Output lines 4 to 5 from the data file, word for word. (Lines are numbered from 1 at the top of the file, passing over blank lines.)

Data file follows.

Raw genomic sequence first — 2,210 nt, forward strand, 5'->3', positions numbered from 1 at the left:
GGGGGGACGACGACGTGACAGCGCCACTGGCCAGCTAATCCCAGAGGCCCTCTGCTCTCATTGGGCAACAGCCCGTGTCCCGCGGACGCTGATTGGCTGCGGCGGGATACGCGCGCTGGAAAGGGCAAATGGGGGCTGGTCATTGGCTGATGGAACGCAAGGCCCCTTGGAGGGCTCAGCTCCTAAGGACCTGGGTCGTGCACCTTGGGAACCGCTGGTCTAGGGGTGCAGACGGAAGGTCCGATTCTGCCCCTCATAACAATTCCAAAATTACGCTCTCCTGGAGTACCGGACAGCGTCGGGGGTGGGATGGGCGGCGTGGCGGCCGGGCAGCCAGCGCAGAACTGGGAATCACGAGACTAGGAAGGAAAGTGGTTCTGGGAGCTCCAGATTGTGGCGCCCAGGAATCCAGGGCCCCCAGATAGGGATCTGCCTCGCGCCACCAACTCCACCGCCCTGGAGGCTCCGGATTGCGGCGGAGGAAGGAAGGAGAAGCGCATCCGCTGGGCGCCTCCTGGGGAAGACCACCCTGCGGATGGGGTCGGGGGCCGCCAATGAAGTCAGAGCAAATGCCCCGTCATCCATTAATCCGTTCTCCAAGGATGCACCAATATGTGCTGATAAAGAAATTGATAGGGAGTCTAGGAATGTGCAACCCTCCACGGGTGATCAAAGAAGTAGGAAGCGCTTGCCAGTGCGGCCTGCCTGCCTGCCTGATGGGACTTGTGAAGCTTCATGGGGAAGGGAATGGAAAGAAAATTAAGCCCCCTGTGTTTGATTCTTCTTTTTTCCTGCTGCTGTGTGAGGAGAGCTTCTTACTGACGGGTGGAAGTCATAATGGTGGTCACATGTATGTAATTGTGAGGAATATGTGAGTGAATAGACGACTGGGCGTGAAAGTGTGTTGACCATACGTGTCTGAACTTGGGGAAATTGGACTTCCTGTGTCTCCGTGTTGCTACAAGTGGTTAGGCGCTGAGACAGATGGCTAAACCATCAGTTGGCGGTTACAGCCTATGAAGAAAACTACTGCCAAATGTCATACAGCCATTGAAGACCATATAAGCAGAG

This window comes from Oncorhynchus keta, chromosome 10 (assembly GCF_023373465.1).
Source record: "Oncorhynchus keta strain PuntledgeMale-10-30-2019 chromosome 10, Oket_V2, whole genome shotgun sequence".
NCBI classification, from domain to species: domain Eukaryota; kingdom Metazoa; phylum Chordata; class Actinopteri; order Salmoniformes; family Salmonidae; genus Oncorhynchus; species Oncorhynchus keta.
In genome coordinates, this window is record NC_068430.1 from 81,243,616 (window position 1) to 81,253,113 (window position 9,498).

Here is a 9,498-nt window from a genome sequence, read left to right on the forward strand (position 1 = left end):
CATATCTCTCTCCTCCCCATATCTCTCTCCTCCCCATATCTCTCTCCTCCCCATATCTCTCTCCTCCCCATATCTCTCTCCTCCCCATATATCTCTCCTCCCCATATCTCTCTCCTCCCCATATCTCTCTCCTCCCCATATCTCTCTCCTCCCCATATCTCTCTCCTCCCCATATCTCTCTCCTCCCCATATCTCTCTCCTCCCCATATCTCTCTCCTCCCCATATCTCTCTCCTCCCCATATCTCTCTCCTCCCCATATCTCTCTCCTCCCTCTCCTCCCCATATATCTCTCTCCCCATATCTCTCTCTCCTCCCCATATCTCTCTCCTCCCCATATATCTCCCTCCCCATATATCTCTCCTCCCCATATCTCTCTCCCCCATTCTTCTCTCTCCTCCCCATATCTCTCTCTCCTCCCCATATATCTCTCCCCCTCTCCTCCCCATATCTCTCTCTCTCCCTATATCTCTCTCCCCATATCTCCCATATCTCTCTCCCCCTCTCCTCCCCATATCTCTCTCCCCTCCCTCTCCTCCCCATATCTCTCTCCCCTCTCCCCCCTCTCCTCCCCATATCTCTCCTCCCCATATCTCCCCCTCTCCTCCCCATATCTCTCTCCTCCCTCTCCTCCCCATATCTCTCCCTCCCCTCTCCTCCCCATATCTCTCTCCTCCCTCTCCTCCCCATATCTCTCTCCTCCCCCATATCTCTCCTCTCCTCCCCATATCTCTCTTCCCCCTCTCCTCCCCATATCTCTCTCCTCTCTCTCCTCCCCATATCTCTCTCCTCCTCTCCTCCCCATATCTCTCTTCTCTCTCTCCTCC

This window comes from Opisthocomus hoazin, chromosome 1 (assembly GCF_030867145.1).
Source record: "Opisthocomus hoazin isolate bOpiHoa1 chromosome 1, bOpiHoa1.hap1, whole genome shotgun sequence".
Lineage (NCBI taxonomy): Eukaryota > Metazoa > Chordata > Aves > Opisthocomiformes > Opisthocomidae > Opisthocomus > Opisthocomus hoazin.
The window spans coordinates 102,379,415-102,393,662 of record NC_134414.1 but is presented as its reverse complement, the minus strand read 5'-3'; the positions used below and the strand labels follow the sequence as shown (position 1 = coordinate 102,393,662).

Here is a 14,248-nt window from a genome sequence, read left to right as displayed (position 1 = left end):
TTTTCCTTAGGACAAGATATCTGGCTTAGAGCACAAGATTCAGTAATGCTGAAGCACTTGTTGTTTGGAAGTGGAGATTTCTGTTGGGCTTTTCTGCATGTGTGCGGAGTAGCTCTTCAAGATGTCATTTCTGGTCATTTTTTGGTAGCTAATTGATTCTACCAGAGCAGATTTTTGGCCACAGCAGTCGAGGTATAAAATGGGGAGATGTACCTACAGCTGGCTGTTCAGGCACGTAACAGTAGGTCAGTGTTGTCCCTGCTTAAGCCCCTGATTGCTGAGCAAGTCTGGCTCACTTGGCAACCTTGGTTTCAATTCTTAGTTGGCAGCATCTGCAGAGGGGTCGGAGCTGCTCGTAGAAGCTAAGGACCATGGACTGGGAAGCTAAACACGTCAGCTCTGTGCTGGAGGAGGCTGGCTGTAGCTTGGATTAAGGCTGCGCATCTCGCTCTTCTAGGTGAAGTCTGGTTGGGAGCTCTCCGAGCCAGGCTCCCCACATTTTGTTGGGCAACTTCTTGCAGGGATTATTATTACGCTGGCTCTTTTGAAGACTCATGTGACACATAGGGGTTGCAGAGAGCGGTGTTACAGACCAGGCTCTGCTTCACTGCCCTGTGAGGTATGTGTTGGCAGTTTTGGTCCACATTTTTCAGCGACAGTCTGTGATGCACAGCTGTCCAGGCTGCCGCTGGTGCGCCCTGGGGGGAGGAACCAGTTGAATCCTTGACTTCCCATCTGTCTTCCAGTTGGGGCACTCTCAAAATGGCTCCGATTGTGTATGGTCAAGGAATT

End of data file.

Source record: "Oncorhynchus keta strain PuntledgeMale-10-30-2019 chromosome 10, Oket_V2, whole genome shotgun sequence".
NCBI classification, from domain to species: domain Eukaryota; kingdom Metazoa; phylum Chordata; class Actinopteri; order Salmoniformes; family Salmonidae; genus Oncorhynchus; species Oncorhynchus keta.